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Industry Needs: Trust and Simple Capital Standards
Rebuilding trust in banking institutions is a top item on the agenda of FDIC Director Thomas M. Hoenig, he told members of the Missouri Independent Bankers Association at their annual convention last month in Lake Ozark. Everybody talks about the fiscal “cliff” and other dire financial challenges, but he doesn’t think anyone trusts the institutions through which these things have to be solved.
As part of this process, he advocates breaking up the largest banks, not by size but by separating their broker-dealer and trading activities from commercial banking. He has testified before Congress on this issue, and both parties seem sympathetic to his view, according to the former president of the Federal Reserve Bank of Kansas City. “It would bring renewed vigor into the banking system,” he said. High-risk trading is a needed function, in his view, but it should be done outside of commercial banking.
Also high on his agenda are the Basel III proposals, which he warned impose a highly complex set of capital standards industry-wide. “In 99 percent of the cases they are impossible to understand unless you are a mathematician,” Hoenig said. “What we need are capital standards that are simple, understandable and enforceable.”
From 1914 until the mid-1930s, when the FDIC safety net was established, the capital standard for the industry was 10-plus percent, whereas under Basel I and II it is 2.8 percent. “How much capital is enough is the issue, not the formula,” he argued. In a question and answer session following his remarks, he suggested that the debate “should start around10 percent of equity capital.” Higher capital requirements sustain growth rather than stifling it, in his view.
In wrapping up his remarks, which drew a standing room only crowd, Hoenig emphasized that commercial banking needs to be commercial banking, providing financial intermediary services between depositors and borrowers and payment services. “We have a system that can serve the largest businesses and the smallest business,” he said. “It is a better system than five big banks.”
Also commenting on Basel III, Bill Loving Jr., chairman-elect of the Independent Community Bankers of America, warned that it applies to every community bank. He advised doing some assumptions about what the effects might be, as they did in his bank, Pendleton Community Bank in Franklin, W.Va., where he is president and CEO. “Our risk-weighted assets go up from $180 million to $208 million,” he reported. “Do an analysis, send it to your regulator,” he said. “And your members of Congress need to be contacted by your employees, your board and your customers.”
A report from Rich Weaver, Missouri finance commissioner, showed the majority of Missouri’s 273 state-chartered banks performing well and somewhat improved from a year ago. As of June 30, equity capital to assets averaged 10.06 percent versus 9.88 percent in 2011; past due and nonaccrual loans were down to 3.03 percent from 4.08 percent at this time last year; allowances for loan and lease losses were down to 3.03 percent from 4.08 percent; and return on assets averaged 1.02 percent, up from 0.81 percent.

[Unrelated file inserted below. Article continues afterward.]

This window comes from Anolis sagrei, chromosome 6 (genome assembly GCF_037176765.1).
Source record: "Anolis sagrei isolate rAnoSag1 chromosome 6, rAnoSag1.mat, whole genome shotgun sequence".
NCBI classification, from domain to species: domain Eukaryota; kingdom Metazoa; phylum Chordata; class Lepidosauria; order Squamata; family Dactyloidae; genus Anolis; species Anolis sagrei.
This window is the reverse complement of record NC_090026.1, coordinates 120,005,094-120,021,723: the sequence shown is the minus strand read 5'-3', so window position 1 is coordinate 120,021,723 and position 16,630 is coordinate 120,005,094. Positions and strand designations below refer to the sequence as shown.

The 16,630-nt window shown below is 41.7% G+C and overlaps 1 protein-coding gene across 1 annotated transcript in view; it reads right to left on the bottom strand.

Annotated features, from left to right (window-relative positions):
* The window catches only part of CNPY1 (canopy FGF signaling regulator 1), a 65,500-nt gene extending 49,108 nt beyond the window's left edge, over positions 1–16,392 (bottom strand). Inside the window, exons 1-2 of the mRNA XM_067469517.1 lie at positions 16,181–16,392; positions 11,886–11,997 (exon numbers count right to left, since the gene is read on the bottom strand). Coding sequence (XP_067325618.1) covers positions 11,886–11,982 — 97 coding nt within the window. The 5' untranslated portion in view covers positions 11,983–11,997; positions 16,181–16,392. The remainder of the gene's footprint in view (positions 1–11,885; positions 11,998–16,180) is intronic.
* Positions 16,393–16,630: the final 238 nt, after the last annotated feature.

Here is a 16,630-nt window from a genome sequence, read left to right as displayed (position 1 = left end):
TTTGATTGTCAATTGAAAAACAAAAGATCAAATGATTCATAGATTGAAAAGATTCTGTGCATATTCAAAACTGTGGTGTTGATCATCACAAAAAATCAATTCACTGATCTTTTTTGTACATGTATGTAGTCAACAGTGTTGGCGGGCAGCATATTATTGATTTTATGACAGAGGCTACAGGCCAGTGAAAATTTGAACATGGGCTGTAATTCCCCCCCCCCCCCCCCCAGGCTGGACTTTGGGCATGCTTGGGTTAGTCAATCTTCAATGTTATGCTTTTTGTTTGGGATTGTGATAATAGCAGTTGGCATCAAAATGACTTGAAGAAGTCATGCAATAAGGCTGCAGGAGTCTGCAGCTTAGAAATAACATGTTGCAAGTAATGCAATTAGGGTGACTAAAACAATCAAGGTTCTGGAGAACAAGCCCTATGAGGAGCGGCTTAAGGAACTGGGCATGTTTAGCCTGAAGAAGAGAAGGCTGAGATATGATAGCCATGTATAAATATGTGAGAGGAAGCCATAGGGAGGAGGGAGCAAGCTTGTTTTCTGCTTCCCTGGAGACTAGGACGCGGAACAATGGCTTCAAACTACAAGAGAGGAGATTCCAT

Asset quality continues to show signs of improvement, Weaver noted. The number of problem banks is down significantly, net chargeoffs to total loans are declining, and just 12 Missouri banks have Texas ratios over 100 percent.
State-chartered banks with 1 and 2 CAMELS ratings number 220, according to Weaver; half of the rest are “improving,” and two-thirds of the other half of the rest are “stable.”
The industry is not without challenges, he noted. The low interest rate environment is pinching banks, higher-yielding assets are rolling off the books, and it is difficult for small banks to generate fee income. He sees more commercial and industrial lending and he doesn’t have a problem with that. He cautioned, however, that it takes a different skill set than commercial real estate lending.
Among the leading causes of bank failures is inadequate corporate governance, according to the FDIC’s Office of the Inspector General. Offering some advice for directors and would-be directors was Kevin J. Funnell of the law firm Bieging Shapiro & Barber LLP, who stressed the duties of loyalty and care, plus the duty to supervise, which he characterized as a sub-category of the duty of care.
He described the duty of loyalty as administering the affairs of the bank with candor, personal honesty and integrity; doing what he or she believes in good faith to be in the best interest of the bank; and being prohibited from self-dealing. The duty of care means acting with the prudence and diligence of a reasonable business person, and the duty to supervise requires properly overseeing the affairs of the bank.
Among the general director duties Funnell incorporated in the duties of loyalty and care were selecting and evaluating competent management; establishing business strategies and policies; monitoring and assessing the progress of strategies; monitoring adherence to policies and procedures and applicable laws, regulations, safety and soundness; and, most importantly, making decisions on a disinterested, fully informed basis after meaningful deliberation.
A critical element of corporate governance for both officers and directors is the business judgment rule, according to Fennell. He suggested that, in the event of bank failure, directors and officers may not be held liable for breach of the duties of loyalty and care based on reasonable business decisions made in good faith, in a disinterested manner, on a fully informed basis, after proper deliberation.
“If you comply with this,” Funell said, “and if the FDIC sues, you have a good case that you weren’t grossly negligent.”
Bill Poquette is editor-in-chief of BankNews.
Copyright (c) October 2012 by BankNews Media